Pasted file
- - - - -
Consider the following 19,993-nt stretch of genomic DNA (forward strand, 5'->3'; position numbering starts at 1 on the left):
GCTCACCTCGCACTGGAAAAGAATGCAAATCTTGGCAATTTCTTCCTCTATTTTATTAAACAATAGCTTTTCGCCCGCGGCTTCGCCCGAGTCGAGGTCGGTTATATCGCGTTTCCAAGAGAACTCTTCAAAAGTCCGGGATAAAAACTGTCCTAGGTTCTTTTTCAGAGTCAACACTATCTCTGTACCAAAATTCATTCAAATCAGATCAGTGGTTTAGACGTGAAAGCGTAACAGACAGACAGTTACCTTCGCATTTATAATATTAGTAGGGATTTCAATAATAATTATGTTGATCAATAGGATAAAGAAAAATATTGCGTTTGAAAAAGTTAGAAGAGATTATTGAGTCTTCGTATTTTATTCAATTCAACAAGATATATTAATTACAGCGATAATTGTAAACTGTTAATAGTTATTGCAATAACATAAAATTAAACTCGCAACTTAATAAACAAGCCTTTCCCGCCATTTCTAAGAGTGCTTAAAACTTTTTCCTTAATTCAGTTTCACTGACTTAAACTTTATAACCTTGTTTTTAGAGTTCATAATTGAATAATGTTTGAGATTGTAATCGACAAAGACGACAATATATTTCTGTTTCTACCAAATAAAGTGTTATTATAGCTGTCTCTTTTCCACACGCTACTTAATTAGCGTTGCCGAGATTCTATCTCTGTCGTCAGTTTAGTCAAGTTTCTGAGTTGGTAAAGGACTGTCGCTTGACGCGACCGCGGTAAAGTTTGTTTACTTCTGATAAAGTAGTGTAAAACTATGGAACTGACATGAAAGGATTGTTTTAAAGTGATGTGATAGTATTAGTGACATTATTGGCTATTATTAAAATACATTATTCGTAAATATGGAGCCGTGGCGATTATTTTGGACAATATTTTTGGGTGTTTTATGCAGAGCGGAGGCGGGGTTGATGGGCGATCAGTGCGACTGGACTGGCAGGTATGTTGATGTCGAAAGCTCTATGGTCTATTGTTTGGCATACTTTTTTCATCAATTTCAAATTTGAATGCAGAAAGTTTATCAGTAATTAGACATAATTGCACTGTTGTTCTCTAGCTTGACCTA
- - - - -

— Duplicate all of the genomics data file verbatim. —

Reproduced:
Consider the following 19,993-nt stretch of genomic DNA (forward strand, 5'->3'; position numbering starts at 1 on the left):
GCTCACCTCGCACTGGAAAAGAATGCAAATCTTGGCAATTTCTTCCTCTATTTTATTAAACAATAGCTTTTCGCCCGCGGCTTCGCCCGAGTCGAGGTCGGTTATATCGCGTTTCCAAGAGAACTCTTCAAAAGTCCGGGATAAAAACTGTCCTAGGTTCTTTTTCAGAGTCAACACTATCTCTGTACCAAAATTCATTCAAATCAGATCAGTGGTTTAGACGTGAAAGCGTAACAGACAGACAGTTACCTTCGCATTTATAATATTAGTAGGGATTTCAATAATAATTATGTTGATCAATAGGATAAAGAAAAATATTGCGTTTGAAAAAGTTAGAAGAGATTATTGAGTCTTCGTATTTTATTCAATTCAACAAGATATATTAATTACAGCGATAATTGTAAACTGTTAATAGTTATTGCAATAACATAAAATTAAACTCGCAACTTAATAAACAAGCCTTTCCCGCCATTTCTAAGAGTGCTTAAAACTTTTTCCTTAATTCAGTTTCACTGACTTAAACTTTATAACCTTGTTTTTAGAGTTCATAATTGAATAATGTTTGAGATTGTAATCGACAAAGACGACAATATATTTCTGTTTCTACCAAATAAAGTGTTATTATAGCTGTCTCTTTTCCACACGCTACTTAATTAGCGTTGCCGAGATTCTATCTCTGTCGTCAGTTTAGTCAAGTTTCTGAGTTGGTAAAGGACTGTCGCTTGACGCGACCGCGGTAAAGTTTGTTTACTTCTGATAAAGTAGTGTAAAACTATGGAACTGACATGAAAGGATTGTTTTAAAGTGATGTGATAGTATTAGTGACATTATTGGCTATTATTAAAATACATTATTCGTAAATATGGAGCCGTGGCGATTATTTTGGACAATATTTTTGGGTGTTTTATGCAGAGCGGAGGCGGGGTTGATGGGCGATCAGTGCGACTGGACTGGCAGGTATGTTGATGTCGAAAGCTCTATGGTCTATTGTTTGGCATACTTTTTTCATCAATTTCAAATTTGAATGCAGAAAGTTTATCAGTAATTAGACATAATTGCACTGTTGTTCTCTAGCTTGACCTA